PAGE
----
When the Blackhawks lost star scorer Marian Hossa to an upper-body injury right before the game, Chicago coach Joel Quenneville scrambled. He tried all kinds of combinations. He had his best players on three separate lines at one point. He finally tried Patrick Sharp, Jonathan Toews and Patrick Kane together behind by two in the third.

What could he do? Split them up, and someone would run into Chara, a winner of the Norris Trophy as the NHL’s best defenseman, and someone else would run into Bergeron, a winner of the Selke Trophy as the league’s best defensive forward. Put them together, and they might run into Chara and Bergeron both.

“I was as surprised as anybody else,” said Julien of Hossa’s absence. “But to be honest with you, there wasn’t any changes in our game. … We don’t make our game plan based on an individual.”

They don’t make it based on an individual on their team, either. They don’t just have Rask or Chara or Bergeron. They have a deep, balanced, disciplined, committed group. Center David Krejci is the playoffs’ leading scorer with 23 points, but he said: “I’m going into every game with the mindset to play good defensively.”

Julien can roll four lines – or three now, because he’s missing key fourth-liner Gregory Campbell, who broke his leg blocking a shot against the Penguins, got back to his feet, kept fighting and finished his shift. He has everyone playing his system. The Bruins come back hard defensively. They support each other. They box out. Try to find a passing or shooting lane, and a stick or body is often in the way. Try to get to the net, good luck.

[Watch: Bruins goalie Tuukka Rask bleeps it up during TV interview]

As good as Rask has been – and he has been good enough so far to win the Conn Smythe Trophy as the playoffs’ most valuable player, like Tim Thomas did in the Boston net in 2011 – his teammates have put him in position to succeed. They keep lots of shots to the outside. They keep his vision clear. Rask doesn’t allow many rebounds, absorbing pucks into his body or directing them away, but when he does, there often isn’t an opponent able to cash in. Somebody clears the puck. Crisis averted.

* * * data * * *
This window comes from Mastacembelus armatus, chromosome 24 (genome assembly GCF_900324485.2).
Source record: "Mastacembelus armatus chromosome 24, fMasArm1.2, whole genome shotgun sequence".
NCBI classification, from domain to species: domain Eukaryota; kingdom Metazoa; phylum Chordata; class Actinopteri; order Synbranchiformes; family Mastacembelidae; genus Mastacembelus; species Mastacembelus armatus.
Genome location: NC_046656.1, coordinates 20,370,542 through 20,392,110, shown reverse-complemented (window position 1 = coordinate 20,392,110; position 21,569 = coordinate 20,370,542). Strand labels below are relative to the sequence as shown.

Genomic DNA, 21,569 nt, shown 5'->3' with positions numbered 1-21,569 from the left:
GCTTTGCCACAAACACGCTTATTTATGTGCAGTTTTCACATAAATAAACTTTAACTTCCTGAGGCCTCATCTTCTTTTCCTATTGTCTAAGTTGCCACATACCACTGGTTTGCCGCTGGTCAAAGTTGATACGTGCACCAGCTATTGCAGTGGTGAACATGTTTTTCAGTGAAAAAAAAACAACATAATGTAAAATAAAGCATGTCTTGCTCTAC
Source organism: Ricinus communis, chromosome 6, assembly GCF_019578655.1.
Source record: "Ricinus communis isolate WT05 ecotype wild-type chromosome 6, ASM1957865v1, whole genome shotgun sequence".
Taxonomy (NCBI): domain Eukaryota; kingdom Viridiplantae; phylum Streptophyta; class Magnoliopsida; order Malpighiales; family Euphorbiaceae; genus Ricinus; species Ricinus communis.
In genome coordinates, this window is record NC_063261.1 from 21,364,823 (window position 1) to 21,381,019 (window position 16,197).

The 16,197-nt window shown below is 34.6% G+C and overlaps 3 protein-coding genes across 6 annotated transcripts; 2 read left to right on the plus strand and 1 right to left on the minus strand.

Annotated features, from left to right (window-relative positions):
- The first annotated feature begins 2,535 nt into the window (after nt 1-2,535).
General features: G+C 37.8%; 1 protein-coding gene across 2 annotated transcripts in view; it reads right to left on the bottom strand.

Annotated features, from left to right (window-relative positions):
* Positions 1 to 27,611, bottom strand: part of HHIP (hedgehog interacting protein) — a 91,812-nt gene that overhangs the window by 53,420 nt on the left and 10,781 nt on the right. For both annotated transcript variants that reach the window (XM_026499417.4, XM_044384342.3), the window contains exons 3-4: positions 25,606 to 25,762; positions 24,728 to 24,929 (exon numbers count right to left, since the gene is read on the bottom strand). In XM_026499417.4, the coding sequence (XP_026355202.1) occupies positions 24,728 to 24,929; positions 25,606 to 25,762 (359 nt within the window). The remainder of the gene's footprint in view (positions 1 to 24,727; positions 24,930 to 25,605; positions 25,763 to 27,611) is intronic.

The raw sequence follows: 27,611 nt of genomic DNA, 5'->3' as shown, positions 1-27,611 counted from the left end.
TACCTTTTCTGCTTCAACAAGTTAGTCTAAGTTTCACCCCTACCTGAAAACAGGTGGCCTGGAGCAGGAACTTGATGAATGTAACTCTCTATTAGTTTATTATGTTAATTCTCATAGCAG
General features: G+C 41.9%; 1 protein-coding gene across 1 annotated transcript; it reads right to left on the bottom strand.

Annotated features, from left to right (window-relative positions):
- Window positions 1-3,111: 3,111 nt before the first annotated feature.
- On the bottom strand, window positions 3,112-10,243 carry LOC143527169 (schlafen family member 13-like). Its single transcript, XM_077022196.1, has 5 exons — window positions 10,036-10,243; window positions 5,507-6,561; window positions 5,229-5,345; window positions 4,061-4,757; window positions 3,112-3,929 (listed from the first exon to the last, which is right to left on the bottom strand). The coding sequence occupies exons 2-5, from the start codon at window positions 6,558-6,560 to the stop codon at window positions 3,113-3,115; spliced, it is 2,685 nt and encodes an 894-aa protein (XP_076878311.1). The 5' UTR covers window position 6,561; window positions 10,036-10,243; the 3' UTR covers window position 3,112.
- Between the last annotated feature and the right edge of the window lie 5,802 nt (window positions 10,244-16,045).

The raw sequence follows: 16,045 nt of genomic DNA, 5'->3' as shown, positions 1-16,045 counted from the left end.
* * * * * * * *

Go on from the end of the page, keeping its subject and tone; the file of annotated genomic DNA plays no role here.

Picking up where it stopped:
“They’re backchecking, having layers, so when somebody makes a mistake, you have somebody covering up,” Julien said. “We’re blocking a lot of shots. The commitment is totally there. Throughout a whole season, it’s not easy to have that full commitment. But I think when you get to this stage, players start feeling it. They go above and beyond. That’s what you’re seeing from our team right now.”

You’re even seeing it from Tyler Seguin, the 21-year-old who was drafted second overall in 2010 and has been known as a soft, offensive player. Though he hasn’t been producing much offensively, he has been skating and driving deep in the Boston zone, trying to do his part.

You’re even seeing it from Jaromir Jagr, the 41-year-old who made his legend winning MVP awards and scoring titles. Though he doesn’t have a goal in these playoffs, he has shown creativity with the puck – he set up Bergeron’s power-play goal Monday night – and won battles along the wall. Despite his natural tendencies, despite his personal frustration, he has bought in.

“I like to make plays all the time, don’t dump it in, sometimes not make the safe play,” Jagr said. “I’m used to making plays all the time. So guys here, they always make the safe plays. They’re always good on the defensive side of the game. These are the things I have to get used to.”

It’s easy to get used to winning.